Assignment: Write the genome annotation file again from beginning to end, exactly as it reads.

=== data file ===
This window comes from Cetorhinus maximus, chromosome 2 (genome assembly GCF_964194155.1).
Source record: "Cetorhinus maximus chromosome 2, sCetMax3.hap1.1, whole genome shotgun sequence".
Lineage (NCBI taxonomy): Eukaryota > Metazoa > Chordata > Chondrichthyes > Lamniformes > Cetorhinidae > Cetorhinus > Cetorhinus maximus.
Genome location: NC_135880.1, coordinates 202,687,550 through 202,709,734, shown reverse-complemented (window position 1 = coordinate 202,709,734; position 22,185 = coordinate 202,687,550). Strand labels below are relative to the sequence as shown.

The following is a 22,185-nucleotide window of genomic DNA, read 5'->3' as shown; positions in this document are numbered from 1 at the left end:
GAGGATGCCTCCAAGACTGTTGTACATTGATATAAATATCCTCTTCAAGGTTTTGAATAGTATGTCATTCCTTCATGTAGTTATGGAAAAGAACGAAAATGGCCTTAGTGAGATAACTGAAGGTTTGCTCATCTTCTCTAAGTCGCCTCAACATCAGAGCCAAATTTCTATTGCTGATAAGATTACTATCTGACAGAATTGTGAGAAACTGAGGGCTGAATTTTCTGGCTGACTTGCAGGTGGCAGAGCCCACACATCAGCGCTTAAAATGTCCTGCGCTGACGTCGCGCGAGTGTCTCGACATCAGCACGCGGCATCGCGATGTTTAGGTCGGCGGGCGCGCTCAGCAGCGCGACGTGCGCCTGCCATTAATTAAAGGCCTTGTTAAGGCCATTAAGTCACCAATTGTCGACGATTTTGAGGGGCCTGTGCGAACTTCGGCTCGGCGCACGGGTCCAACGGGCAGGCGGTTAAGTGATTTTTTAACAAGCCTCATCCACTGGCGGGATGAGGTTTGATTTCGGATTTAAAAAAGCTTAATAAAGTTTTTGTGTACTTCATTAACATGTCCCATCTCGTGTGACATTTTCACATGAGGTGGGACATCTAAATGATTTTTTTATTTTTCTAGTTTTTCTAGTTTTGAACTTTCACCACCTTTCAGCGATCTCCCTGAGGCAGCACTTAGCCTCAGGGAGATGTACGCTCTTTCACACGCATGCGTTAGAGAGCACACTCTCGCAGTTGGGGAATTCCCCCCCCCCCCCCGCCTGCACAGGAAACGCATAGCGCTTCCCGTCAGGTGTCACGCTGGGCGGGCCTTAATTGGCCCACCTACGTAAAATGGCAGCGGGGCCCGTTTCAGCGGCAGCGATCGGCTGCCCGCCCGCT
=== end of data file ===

This window comes from Cetorhinus maximus, chromosome 2 (genome assembly GCF_964194155.1).
Source record: "Cetorhinus maximus chromosome 2, sCetMax3.hap1.1, whole genome shotgun sequence".
Lineage (NCBI taxonomy): Eukaryota > Metazoa > Chordata > Chondrichthyes > Lamniformes > Cetorhinidae > Cetorhinus > Cetorhinus maximus.
Genome location: NC_135880.1, coordinates 202,687,550 through 202,709,734, shown reverse-complemented (window position 1 = coordinate 202,709,734; position 22,185 = coordinate 202,687,550). Strand labels below are relative to the sequence as shown.

The following is a 22,185-nucleotide window of genomic DNA, read 5'->3' as shown; positions in this document are numbered from 1 at the left end:
GAGGATGCCTCCAAGACTGTTGTACATTGATATAAATATCCTCTTCAAGGTTTTGAATAGTATGTCATTCCTTCATGTAGTTATGGAAAAGAACGAAAATGGCCTTAGTGAGATAACTGAAGGTTTGCTCATCTTCTCTAAGTCGCCTCAACATCAGAGCCAAATTTCTATTGCTGATAAGATTACTATCTGACAGAATTGTGAGAAACTGAGGGCTGAATTTTCTGGCTGACTTGCAGGTGGCAGAGCCCACACATCAGCGCTTAAAATGTCCTGCGCTGACGTCGCGCGAGTGTCTCGACATCAGCACGCGGCATCGCGATGTTTAGGTCGGCGGGCGCGCTCAGCAGCGCGACGTGCGCCTGCCATTAATTAAAGGCCTTGTTAAGGCCATTAAGTCACCAATTGTCGACGATTTTGAGGGGCCTGTGCGAACTTCGGCTCGGCGCACGGGTCCAACGGGCAGGCGGTTAAGTGATTTTTTAACAAGCCTCATCCACTGGCGGGATGAGGTTTGATTTCGGATTTAAAAAAGCTTAATAAAGTTTTTGTGTACTTCATTAACATGTCCCATCTCGTGTGACATTTTCACATGAGGTGGGACATCTAAATGATTTTTTTATTTTTCTAGTTTTTCTAGTTTTGAACTTTCACCACCTTTCAGCGATCTCCCTGAGGCAGCACTTAGCCTCAGGGAGATGTACGCTCTTTCACACGCATGCGTTAGAGAGCACACTCTCGCAGTTGGGGAATTCCCCCCCCCCCCCCGCCTGCACAGGAAACGCATAGCGCTTCCCGTCAGGTGTCACGCTGGGCGGGCCTTAATTGGCCCACCTACGTAAAATGGCAGCGGGGCCCGTTTCAGCGGCAGCGATCGGCTGCCCGCCCGCT